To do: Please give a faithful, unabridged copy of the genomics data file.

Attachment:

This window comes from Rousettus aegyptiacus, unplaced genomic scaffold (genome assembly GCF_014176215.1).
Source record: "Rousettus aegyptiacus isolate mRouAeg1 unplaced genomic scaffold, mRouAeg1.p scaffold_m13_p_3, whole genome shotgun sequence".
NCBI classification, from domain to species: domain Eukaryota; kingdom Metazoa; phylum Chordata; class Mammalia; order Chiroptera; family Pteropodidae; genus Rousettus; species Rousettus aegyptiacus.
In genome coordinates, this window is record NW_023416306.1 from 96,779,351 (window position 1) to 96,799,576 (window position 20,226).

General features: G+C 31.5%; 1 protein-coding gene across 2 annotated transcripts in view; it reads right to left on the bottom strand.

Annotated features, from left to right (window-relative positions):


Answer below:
This window comes from Rousettus aegyptiacus, unplaced genomic scaffold (genome assembly GCF_014176215.1).
Source record: "Rousettus aegyptiacus isolate mRouAeg1 unplaced genomic scaffold, mRouAeg1.p scaffold_m13_p_3, whole genome shotgun sequence".
NCBI classification, from domain to species: domain Eukaryota; kingdom Metazoa; phylum Chordata; class Mammalia; order Chiroptera; family Pteropodidae; genus Rousettus; species Rousettus aegyptiacus.
In genome coordinates, this window is record NW_023416306.1 from 96,779,351 (window position 1) to 96,799,576 (window position 20,226).

General features: G+C 31.5%; 1 protein-coding gene across 2 annotated transcripts in view; it reads right to left on the bottom strand.

Annotated features, from left to right (window-relative positions):